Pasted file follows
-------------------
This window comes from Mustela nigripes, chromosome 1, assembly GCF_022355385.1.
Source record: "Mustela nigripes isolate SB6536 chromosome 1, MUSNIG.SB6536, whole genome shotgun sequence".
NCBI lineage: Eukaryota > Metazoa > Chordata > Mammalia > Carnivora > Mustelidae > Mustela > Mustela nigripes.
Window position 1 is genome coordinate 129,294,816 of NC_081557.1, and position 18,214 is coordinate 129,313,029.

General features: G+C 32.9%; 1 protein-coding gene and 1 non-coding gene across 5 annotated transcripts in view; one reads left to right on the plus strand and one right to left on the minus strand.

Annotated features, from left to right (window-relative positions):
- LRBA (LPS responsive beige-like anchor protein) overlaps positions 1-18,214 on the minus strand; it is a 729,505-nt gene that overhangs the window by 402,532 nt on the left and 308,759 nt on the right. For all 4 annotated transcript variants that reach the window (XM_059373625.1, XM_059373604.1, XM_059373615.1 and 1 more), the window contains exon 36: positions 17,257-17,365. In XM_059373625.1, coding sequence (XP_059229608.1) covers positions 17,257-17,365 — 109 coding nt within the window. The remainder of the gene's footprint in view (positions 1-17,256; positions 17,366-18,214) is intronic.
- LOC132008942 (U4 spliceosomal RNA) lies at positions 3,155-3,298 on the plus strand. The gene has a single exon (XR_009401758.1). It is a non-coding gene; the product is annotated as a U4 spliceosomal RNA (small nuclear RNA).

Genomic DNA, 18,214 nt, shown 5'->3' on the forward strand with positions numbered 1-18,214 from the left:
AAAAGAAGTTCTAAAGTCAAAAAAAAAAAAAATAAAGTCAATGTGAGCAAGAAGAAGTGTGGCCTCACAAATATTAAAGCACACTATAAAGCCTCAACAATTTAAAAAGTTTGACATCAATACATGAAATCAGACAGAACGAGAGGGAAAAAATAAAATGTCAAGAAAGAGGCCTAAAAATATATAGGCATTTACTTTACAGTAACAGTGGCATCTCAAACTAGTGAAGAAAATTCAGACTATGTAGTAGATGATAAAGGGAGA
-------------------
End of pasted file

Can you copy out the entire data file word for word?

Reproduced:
This window comes from Mustela nigripes, chromosome 1, assembly GCF_022355385.1.
Source record: "Mustela nigripes isolate SB6536 chromosome 1, MUSNIG.SB6536, whole genome shotgun sequence".
NCBI lineage: Eukaryota > Metazoa > Chordata > Mammalia > Carnivora > Mustelidae > Mustela > Mustela nigripes.
Window position 1 is genome coordinate 129,294,816 of NC_081557.1, and position 18,214 is coordinate 129,313,029.

General features: G+C 32.9%; 1 protein-coding gene and 1 non-coding gene across 5 annotated transcripts in view; one reads left to right on the plus strand and one right to left on the minus strand.

Annotated features, from left to right (window-relative positions):
- LRBA (LPS responsive beige-like anchor protein) overlaps positions 1-18,214 on the minus strand; it is a 729,505-nt gene that overhangs the window by 402,532 nt on the left and 308,759 nt on the right. For all 4 annotated transcript variants that reach the window (XM_059373625.1, XM_059373604.1, XM_059373615.1 and 1 more), the window contains exon 36: positions 17,257-17,365. In XM_059373625.1, coding sequence (XP_059229608.1) covers positions 17,257-17,365 — 109 coding nt within the window. The remainder of the gene's footprint in view (positions 1-17,256; positions 17,366-18,214) is intronic.
- LOC132008942 (U4 spliceosomal RNA) lies at positions 3,155-3,298 on the plus strand. The gene has a single exon (XR_009401758.1). It is a non-coding gene; the product is annotated as a U4 spliceosomal RNA (small nuclear RNA).

Genomic DNA, 18,214 nt, shown 5'->3' on the forward strand with positions numbered 1-18,214 from the left:
AAAAGAAGTTCTAAAGTCAAAAAAAAAAAAAATAAAGTCAATGTGAGCAAGAAGAAGTGTGGCCTCACAAATATTAAAGCACACTATAAAGCCTCAACAATTTAAAAAGTTTGACATCAATACATGAAATCAGACAGAACGAGAGGGAAAAAATAAAATGTCAAGAAAGAGGCCTAAAAATATATAGGCATTTACTTTACAGTAACAGTGGCATCTCAAACTAGTGAAGAAAATTCAGACTATGTAGTAGATGATAAAGGGAGA